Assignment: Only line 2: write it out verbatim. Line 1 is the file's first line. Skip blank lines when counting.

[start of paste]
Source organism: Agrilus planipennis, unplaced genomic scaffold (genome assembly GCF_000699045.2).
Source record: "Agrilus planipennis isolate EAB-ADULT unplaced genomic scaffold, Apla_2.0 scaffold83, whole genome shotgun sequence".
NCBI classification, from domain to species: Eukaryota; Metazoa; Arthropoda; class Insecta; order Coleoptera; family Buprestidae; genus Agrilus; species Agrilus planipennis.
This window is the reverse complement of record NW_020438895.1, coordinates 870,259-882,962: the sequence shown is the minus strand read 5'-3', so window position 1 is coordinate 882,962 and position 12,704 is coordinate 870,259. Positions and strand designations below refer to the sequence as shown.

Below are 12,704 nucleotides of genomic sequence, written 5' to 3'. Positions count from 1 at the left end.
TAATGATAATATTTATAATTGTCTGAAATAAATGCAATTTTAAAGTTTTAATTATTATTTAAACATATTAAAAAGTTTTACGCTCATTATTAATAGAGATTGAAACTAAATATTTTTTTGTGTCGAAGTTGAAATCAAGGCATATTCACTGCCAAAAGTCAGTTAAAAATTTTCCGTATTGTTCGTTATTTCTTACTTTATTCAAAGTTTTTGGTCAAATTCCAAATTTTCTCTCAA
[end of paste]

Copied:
Source record: "Agrilus planipennis isolate EAB-ADULT unplaced genomic scaffold, Apla_2.0 scaffold83, whole genome shotgun sequence".